Jan 25th was slated to be the battle of the stars- Shahrukh and Hrithik battling it out with Raees and Kaabil respectively. The swords were all out with both the parties battling it out with their PR machinery. Some even called it as a mentor-pupil battle. And it mattered for both the stars as their previous movies were almost a washout (Fan and Mohenjo Daro).Continue reading “Raees vs Kaabil: Clash of the Titans?”
Guddu Rangeela is a prominent singer in Bhojpuri music industry, famous or rather infamous for his songs that are laced with sexual innuendos and crass lyrics. Subhash Kapoor’s film Guddu Rangeela, on the contrary, opens with an absolutely riveting ‘modern devotional song’- Mata Ka Email. While many may not be familiar with the Bhojpuri singer Guddu Rangeela, but the irony of the film, with that same notorious name, starting with a hilarious devotional song will not be lost on someone from Bihar. Sadly, despite a funny start and a reasonably exciting mid-point, Subhash Kapoor’s film squanders its potential in a dreary, lost second half.Continue reading “Guddu Rangeela Review: High on Promise, Low on Delivery”
I was quite happy when I got an opportunity to watch Anurag Kashyap’s Ugly late last year. Post the screening at Cannes earlier in the year (2013) the feedback I had received about the film was not all that great. But then I heard that the film had been re-edited, something which I felt could be a positive move for the film. I have not seen the initial version, but the revised cut which I saw impressed me immensely and I was sure that it would be one of the best Hindi films of the year. Unfortunately Ugly did not make it to theatres in 2013 but I was sure that irrespective of when the theatrical release happens, my feeling about the film would remain the same. Now that I have re-visited the film I am delighted to say that my intuition has come right. Ugly worked for me earlier and it worked for me even now, more on that in a while.Continue reading “Ugly (2014) Movie Review: Dark, Intense and Relevant, Very Relevant”
Finally the wait is over as Anurag Kashyap’s Ugly is going to be released on 26th of December. Considering that the release was announced with just 2 weeks in hand, this is a brave move indeed on behalf of Anurag and the producers and it would be interesting to wait and watch for the result.Continue reading “Anurag Kashyap’s “Ugly”: New Trailer”
Chetan Bhagat is a strange phenomenon. He inspires both fierce loyalty and venomous disdain, at once hailed as the savior of Indian English literature and as having brought about its bastardization. Then again, leaders of revolutions, be they literary or political, are always polarizing figures. You can’t get 5 people to agree on whether James Joyce was a genius or a raving lunatic. As for Bhagat’s literary ability, after having read his books, I am more inclined to believe his detractors, who usually demolish him in far crisper and polished language, than is commonly used by Bhagat’s avowed fanbase, who revert to a kind of pidgin Hinglish lingua franca pioneered by Bhagat and his many imitators. But Bhagat’s own forceful affirmation of a kind of homespun anti-intellectualism is what makes such assessment of his literary worth meaningless; you cannot judge him on criteria he does not aspire to fulfill. You might as well just enjoy what he does have to offer.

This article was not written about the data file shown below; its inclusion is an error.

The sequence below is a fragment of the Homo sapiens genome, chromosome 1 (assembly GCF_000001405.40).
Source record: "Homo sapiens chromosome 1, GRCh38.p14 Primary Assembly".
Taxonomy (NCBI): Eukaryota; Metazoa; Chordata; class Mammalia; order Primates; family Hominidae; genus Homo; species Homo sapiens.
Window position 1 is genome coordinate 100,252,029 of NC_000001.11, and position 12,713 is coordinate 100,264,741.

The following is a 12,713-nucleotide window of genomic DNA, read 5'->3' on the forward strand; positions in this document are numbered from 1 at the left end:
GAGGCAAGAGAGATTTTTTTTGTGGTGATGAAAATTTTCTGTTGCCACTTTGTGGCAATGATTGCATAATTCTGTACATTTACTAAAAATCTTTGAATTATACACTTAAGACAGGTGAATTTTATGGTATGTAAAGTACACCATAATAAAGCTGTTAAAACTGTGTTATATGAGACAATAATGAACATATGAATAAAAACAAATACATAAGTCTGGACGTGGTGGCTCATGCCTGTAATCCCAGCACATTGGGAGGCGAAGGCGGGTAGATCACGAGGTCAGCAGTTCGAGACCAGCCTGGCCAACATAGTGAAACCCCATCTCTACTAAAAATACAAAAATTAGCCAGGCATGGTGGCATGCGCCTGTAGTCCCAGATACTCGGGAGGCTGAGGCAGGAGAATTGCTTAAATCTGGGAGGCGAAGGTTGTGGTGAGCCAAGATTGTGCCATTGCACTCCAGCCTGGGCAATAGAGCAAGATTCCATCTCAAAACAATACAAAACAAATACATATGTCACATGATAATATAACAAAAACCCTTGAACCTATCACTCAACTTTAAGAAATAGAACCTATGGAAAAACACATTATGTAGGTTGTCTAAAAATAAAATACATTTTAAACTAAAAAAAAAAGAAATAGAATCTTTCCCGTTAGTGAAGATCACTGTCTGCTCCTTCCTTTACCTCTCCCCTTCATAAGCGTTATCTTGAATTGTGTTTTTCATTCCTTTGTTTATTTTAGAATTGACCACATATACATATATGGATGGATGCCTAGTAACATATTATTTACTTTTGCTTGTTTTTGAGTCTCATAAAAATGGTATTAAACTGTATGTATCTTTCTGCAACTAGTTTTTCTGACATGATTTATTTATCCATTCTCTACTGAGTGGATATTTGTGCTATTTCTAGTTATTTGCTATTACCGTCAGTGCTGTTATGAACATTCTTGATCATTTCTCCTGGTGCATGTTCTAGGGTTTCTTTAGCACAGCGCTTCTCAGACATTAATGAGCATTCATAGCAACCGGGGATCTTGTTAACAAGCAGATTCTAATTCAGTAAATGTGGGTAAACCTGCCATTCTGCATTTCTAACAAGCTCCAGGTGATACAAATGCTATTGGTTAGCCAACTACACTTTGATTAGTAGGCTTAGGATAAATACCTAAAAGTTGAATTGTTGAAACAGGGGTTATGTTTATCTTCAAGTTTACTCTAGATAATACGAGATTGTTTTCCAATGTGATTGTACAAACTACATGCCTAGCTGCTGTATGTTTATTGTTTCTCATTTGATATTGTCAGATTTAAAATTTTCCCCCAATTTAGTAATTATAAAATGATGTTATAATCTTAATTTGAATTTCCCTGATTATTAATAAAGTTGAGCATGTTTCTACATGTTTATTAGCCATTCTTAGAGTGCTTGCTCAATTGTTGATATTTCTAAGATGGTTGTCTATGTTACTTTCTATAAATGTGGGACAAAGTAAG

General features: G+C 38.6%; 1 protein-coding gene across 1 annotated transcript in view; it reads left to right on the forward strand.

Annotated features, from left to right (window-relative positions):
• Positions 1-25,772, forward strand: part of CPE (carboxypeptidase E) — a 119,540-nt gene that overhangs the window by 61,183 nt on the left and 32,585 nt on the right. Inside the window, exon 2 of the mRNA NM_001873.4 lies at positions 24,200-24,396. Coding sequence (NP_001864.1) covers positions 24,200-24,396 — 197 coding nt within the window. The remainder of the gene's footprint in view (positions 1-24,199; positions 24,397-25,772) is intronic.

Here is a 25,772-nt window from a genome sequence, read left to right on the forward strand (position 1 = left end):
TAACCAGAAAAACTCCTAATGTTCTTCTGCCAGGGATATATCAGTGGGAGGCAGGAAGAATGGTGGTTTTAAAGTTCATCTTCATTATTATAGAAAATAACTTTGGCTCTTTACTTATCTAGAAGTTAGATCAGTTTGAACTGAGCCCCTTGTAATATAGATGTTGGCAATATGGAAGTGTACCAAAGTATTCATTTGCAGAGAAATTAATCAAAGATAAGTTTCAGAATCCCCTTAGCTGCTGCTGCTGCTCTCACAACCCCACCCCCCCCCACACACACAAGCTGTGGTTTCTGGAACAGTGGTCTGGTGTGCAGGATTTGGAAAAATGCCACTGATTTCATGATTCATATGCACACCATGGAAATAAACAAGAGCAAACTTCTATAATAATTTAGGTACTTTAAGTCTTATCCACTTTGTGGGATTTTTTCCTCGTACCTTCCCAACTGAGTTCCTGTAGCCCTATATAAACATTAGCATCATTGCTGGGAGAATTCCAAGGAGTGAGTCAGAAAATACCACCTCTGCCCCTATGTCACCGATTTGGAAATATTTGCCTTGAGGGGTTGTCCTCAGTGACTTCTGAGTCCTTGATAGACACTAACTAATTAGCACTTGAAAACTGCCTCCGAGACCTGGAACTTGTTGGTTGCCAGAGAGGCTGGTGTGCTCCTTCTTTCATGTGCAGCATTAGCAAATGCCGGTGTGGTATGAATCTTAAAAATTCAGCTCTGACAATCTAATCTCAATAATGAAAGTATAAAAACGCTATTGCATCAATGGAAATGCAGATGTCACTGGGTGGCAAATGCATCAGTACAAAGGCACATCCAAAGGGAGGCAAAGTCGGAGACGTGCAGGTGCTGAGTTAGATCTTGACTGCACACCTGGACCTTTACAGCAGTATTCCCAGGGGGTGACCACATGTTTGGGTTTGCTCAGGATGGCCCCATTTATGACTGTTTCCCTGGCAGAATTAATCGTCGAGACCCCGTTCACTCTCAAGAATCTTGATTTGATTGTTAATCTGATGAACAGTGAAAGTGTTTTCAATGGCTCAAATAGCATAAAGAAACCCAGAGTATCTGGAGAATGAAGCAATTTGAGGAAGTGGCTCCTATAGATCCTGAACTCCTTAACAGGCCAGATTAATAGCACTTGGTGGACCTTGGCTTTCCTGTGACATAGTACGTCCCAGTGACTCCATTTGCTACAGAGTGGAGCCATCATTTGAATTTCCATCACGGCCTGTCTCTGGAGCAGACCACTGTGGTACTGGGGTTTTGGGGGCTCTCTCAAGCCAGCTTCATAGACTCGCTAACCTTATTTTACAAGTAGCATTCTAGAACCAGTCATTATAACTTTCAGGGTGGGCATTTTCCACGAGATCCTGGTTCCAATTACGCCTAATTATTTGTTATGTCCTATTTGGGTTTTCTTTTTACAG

What is obvious is that while he does lack a sense of history or literary flourish or even unobvious insight, his undeniable appeal lies in his proud championing of the average Indian Joe, or Jai, if you will. His characters have the ring of authenticity, reflecting the hopes and aspirations of India’s burgeoning young middle classes, an often contradictory, mercurial, infuriating and yet inspiring demographic. And this emphasis on story over style is what makes him such an excellent candidate for adaptation to Bollywood’s glitzy screen – Bombay’s purveyors of dreams have enough tashan for the both of them.
Indian author Chetan Bhagat now writes books so that they can be converted into films. Yes, he has written his two latest books, 2 States and Revolution 2020 for the same purpose. As a novel, 2 States could be one of his better works, though I am not sure if it would still be any ruminating literature. Nevertheless, Bhagat does write engaging tales, rather simplistically, and they are able to engage a wide range of readers across the nation. It is no jaw dropping surprise then that they are made into movies. The first promo of the film 2 States was snazzy but thanda. The song promos were released right after and the music overcame the initial setback with much vim. Past few weeks, the buzz about the film has increased transcendentally and the film seems ready for a huge weekend. At some point in its promotional campaign, I could feel that it did not matter anymore if the film was good or not?